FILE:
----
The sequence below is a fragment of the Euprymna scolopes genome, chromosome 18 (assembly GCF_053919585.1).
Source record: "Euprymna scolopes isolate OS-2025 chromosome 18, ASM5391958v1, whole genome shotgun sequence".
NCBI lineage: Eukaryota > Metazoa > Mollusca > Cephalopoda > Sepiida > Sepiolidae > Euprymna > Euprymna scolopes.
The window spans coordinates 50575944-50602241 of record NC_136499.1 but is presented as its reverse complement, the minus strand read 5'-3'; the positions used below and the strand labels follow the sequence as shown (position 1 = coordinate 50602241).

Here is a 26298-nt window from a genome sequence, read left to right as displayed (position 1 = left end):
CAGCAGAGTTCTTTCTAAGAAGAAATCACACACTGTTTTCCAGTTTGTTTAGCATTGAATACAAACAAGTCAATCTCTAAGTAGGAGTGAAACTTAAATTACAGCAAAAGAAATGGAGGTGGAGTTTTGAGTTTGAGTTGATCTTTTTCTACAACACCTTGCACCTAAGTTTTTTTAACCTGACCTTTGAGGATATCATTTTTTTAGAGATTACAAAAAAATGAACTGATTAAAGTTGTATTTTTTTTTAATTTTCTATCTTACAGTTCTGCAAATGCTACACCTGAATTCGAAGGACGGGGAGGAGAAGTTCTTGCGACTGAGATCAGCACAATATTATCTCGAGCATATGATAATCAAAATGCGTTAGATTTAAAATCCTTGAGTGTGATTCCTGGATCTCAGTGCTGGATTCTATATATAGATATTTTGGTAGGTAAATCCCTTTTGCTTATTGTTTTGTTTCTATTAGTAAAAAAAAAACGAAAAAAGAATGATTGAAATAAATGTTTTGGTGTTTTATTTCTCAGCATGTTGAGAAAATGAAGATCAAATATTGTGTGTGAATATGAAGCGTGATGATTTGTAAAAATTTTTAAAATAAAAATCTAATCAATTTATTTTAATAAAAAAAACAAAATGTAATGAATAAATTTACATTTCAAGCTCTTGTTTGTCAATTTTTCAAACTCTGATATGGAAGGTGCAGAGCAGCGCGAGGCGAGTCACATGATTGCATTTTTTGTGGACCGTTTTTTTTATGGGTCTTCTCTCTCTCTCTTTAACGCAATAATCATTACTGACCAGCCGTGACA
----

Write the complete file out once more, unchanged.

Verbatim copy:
The sequence below is a fragment of the Euprymna scolopes genome, chromosome 18 (assembly GCF_053919585.1).
Source record: "Euprymna scolopes isolate OS-2025 chromosome 18, ASM5391958v1, whole genome shotgun sequence".
NCBI lineage: Eukaryota > Metazoa > Mollusca > Cephalopoda > Sepiida > Sepiolidae > Euprymna > Euprymna scolopes.
The window spans coordinates 50575944-50602241 of record NC_136499.1 but is presented as its reverse complement, the minus strand read 5'-3'; the positions used below and the strand labels follow the sequence as shown (position 1 = coordinate 50602241).

Here is a 26298-nt window from a genome sequence, read left to right as displayed (position 1 = left end):
CAGCAGAGTTCTTTCTAAGAAGAAATCACACACTGTTTTCCAGTTTGTTTAGCATTGAATACAAACAAGTCAATCTCTAAGTAGGAGTGAAACTTAAATTACAGCAAAAGAAATGGAGGTGGAGTTTTGAGTTTGAGTTGATCTTTTTCTACAACACCTTGCACCTAAGTTTTTTTAACCTGACCTTTGAGGATATCATTTTTTTAGAGATTACAAAAAAATGAACTGATTAAAGTTGTATTTTTTTTTAATTTTCTATCTTACAGTTCTGCAAATGCTACACCTGAATTCGAAGGACGGGGAGGAGAAGTTCTTGCGACTGAGATCAGCACAATATTATCTCGAGCATATGATAATCAAAATGCGTTAGATTTAAAATCCTTGAGTGTGATTCCTGGATCTCAGTGCTGGATTCTATATATAGATATTTTGGTAGGTAAATCCCTTTTGCTTATTGTTTTGTTTCTATTAGTAAAAAAAAAACGAAAAAAGAATGATTGAAATAAATGTTTTGGTGTTTTATTTCTCAGCATGTTGAGAAAATGAAGATCAAATATTGTGTGTGAATATGAAGCGTGATGATTTGTAAAAATTTTTAAAATAAAAATCTAATCAATTTATTTTAATAAAAAAAACAAAATGTAATGAATAAATTTACATTTCAAGCTCTTGTTTGTCAATTTTTCAAACTCTGATATGGAAGGTGCAGAGCAGCGCGAGGCGAGTCACATGATTGCATTTTTTGTGGACCGTTTTTTTTATGGGTCTTCTCTCTCTCTCTTTAACGCAATAATCATTACTGACCAGCCGTGACA